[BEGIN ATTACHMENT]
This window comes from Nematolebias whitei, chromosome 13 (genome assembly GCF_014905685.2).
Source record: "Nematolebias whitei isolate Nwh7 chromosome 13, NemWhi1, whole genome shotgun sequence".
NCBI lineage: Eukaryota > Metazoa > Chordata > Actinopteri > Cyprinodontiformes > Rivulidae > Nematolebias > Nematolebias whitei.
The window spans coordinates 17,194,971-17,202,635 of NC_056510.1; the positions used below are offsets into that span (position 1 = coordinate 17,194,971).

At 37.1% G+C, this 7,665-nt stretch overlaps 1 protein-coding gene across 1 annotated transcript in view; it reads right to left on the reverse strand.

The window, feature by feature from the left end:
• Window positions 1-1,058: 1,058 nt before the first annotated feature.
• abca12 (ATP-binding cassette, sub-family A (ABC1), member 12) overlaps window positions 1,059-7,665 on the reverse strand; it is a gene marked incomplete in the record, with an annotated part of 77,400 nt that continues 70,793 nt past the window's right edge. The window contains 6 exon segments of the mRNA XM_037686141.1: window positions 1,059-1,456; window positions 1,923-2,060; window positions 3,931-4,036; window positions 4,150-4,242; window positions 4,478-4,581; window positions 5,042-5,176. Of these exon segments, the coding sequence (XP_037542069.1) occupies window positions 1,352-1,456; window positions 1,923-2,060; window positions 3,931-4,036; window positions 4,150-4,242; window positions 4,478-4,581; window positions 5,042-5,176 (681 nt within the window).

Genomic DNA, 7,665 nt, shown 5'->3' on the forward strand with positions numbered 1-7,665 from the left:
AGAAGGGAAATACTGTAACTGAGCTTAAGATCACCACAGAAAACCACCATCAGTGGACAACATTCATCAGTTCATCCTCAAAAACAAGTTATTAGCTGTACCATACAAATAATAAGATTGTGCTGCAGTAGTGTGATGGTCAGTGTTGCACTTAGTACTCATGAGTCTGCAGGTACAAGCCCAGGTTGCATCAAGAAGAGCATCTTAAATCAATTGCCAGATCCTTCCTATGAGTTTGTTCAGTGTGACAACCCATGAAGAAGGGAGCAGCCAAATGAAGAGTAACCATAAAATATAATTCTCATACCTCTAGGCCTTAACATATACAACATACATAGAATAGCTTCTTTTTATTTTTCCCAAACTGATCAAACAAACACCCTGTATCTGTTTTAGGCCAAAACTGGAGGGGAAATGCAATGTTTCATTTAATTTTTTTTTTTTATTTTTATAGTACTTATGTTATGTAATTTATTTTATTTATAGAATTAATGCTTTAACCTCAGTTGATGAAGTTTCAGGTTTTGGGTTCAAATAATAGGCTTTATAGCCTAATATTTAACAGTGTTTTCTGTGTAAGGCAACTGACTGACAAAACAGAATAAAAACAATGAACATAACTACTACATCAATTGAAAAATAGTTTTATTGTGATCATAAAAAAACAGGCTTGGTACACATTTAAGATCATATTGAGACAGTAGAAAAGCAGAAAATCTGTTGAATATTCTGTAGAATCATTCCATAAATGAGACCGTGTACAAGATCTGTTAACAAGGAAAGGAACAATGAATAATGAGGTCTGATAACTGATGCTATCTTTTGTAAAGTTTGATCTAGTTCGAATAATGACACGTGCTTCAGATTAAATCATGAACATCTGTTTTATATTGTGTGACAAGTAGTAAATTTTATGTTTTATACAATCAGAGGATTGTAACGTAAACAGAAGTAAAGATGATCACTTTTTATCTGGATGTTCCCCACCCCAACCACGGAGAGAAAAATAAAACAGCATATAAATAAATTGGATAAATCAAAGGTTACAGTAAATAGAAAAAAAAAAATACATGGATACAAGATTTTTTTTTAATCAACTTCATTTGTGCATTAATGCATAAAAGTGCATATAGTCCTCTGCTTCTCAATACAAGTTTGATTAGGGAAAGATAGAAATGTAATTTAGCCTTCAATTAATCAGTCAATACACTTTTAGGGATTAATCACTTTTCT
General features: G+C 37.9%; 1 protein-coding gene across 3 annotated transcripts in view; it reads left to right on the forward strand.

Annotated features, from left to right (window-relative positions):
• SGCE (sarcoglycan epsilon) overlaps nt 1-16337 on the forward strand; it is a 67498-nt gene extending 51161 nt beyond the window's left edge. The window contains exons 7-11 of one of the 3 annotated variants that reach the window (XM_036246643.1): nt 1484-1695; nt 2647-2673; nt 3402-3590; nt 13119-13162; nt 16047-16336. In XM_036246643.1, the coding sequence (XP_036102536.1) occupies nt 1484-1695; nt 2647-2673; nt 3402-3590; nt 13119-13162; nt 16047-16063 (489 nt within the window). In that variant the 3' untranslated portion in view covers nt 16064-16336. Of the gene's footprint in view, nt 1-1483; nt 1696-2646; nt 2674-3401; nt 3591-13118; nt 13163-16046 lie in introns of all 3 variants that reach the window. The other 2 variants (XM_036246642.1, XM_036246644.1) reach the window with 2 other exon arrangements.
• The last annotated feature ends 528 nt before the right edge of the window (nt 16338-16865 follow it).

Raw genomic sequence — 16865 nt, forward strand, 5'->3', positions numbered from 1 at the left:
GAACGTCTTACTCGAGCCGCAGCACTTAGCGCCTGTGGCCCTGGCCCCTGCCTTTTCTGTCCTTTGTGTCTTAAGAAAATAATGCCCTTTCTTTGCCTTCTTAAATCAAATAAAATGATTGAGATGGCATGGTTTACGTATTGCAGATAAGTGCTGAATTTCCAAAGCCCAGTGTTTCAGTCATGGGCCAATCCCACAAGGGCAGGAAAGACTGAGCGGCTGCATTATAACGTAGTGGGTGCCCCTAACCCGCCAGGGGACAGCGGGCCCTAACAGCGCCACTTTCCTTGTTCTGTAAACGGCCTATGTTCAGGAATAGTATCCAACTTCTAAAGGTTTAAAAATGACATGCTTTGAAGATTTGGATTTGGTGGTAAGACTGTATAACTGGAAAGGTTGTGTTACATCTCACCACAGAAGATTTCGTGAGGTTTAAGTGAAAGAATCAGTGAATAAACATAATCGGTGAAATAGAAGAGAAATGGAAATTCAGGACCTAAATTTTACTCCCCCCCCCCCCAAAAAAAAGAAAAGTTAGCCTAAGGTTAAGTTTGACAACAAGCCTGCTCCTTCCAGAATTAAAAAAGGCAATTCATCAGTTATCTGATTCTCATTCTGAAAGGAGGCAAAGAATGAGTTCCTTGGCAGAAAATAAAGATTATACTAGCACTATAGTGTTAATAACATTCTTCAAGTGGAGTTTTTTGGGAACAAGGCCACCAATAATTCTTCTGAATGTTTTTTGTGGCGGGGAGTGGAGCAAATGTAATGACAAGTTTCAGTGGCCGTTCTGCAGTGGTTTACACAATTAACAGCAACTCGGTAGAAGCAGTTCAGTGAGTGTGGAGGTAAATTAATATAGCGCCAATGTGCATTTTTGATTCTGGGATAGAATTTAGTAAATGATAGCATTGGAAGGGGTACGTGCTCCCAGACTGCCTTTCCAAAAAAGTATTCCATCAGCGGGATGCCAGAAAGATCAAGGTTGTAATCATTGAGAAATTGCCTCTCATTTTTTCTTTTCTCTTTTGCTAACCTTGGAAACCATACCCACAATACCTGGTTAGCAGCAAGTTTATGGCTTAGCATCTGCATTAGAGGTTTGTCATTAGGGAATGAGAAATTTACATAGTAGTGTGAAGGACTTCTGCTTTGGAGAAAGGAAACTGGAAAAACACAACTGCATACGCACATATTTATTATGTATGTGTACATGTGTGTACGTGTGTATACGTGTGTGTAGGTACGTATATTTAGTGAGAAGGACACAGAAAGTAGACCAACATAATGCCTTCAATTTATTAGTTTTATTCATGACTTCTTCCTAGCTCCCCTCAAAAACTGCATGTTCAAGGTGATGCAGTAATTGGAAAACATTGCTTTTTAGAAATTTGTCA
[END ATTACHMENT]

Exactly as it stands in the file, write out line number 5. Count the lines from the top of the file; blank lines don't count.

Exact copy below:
At 37.1% G+C, this 7,665-nt stretch overlaps 1 protein-coding gene across 1 annotated transcript in view; it reads right to left on the reverse strand.